NASA's Kepler Identified 20 More "Second Earth" Candidates Where Alien Life Could Thrive
A list of the potential "Second Earth" or where alien life can be found was released from the planets identified by NASA's Kepler Space telescope.
After careful study and scrutiny, scientist managed to catalogue the list of exoplanets identified by Kepler, which has proven to be a not so easy task. Kepler alone discovered more than 4,000 exoplanets in three years. Identifying the top contenders is vital in concentrating the time and efforts of scientists and astronomers so they will know where to look.
"That means we can focus in on the planets in this paper and perform follow-up studies to learn more about them, including if they are indeed habitable," one of the team members said in a statement.
Among the discovered exoplanets, 20 have Earth-like properties, like being rocky, that enabled scientists to say that they are most likely the best candidates to find alien life forms. The life-finding telescope gathered the data that helped astronomers identify the most suitable exoplanets for life. The list includes the bodies that potentially holds water, the key ingredient to life. Out of the 4,000, the 20 exoplanets that exhibit "Earth-like" properties are or potential second Earth were identified and will then be closely scrutinized and monitored from now on.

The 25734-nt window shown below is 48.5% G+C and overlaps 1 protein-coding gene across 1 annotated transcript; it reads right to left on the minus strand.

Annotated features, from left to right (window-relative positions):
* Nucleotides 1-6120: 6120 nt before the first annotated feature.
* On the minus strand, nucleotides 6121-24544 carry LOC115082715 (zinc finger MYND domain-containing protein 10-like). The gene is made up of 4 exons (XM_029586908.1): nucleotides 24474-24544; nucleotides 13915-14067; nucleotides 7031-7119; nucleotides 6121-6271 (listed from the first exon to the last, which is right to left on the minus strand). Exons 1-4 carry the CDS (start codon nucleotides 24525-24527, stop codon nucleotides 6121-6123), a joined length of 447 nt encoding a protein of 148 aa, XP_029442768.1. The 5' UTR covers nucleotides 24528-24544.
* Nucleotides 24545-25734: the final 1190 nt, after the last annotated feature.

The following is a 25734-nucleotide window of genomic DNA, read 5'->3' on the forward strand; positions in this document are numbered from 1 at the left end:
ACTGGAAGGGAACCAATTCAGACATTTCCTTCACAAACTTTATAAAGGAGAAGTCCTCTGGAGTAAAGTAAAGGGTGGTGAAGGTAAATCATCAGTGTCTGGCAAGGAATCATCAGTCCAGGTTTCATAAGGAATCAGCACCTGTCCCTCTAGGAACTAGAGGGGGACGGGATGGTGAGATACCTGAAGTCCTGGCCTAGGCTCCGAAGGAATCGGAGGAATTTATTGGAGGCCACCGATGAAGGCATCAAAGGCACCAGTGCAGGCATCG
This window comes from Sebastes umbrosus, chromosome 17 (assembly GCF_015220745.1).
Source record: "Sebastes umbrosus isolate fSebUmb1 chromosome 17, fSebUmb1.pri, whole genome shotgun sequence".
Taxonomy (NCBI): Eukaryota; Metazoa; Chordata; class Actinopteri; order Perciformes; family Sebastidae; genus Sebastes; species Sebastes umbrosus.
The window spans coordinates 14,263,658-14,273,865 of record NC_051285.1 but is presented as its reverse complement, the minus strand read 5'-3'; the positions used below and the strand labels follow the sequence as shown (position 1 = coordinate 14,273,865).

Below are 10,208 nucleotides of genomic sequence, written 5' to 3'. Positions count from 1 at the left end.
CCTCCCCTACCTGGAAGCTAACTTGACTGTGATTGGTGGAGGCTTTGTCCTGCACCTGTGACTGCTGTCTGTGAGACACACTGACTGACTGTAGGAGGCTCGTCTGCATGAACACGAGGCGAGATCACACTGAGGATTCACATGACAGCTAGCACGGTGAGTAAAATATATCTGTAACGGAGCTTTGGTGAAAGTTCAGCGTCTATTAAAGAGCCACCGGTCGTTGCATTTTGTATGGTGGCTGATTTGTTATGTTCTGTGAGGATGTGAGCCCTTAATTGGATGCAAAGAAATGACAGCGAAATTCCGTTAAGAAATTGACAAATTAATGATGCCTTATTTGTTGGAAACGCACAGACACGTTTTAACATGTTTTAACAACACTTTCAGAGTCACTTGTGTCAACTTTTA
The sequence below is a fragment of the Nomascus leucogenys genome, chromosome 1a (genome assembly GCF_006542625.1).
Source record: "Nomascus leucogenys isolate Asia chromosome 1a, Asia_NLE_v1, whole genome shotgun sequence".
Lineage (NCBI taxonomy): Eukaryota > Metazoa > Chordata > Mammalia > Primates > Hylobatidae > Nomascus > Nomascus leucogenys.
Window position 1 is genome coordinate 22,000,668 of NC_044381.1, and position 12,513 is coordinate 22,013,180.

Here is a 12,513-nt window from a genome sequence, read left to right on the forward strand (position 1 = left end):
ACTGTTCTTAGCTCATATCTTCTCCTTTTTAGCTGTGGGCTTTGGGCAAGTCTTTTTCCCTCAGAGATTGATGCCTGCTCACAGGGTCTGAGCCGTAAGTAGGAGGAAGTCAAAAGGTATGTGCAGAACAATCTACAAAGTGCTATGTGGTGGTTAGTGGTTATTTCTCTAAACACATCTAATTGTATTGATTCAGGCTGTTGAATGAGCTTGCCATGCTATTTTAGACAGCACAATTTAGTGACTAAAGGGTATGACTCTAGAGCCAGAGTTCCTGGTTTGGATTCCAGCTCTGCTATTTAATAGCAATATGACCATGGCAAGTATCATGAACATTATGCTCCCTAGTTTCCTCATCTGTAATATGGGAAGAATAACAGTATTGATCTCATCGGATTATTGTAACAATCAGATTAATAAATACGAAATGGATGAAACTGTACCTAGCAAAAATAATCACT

San Francisco University expert physicists did the rigorous sifting through the data from the Kepler telescope to be able to identify the top 20 exoplanets that can potentially hold life. Out of the 4,000, 216 exoplanets were located within the habitable zone, an area where a star that orbits a sun may be able to collect and hold liquid water.
"This is the complete catalogue of all of the Kepler discoveries that are in the habitable zone of their host stars," professor Stephen Kane, lead author of the study said in a statement.
Now that the top 20 second Earth candidates were identified, experts are optimistic that future missions can be launched to find alien life and habitable planets because they now know where to look.